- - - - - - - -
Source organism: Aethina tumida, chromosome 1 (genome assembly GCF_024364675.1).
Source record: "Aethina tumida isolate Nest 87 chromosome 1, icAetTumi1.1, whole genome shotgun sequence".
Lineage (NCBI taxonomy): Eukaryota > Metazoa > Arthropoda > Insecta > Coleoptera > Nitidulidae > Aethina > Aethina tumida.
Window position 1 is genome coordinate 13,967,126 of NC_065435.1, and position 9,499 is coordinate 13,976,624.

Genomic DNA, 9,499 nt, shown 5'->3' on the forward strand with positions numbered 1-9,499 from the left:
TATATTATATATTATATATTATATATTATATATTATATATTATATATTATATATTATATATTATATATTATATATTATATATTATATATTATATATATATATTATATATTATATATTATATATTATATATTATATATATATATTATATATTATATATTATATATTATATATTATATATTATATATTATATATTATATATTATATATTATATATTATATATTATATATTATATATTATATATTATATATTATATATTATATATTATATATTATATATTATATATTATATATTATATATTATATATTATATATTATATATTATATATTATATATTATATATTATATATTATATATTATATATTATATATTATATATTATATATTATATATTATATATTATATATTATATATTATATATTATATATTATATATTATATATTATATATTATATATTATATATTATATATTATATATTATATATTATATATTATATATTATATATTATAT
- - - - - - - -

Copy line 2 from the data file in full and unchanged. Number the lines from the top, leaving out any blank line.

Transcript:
Source record: "Aethina tumida isolate Nest 87 chromosome 1, icAetTumi1.1, whole genome shotgun sequence".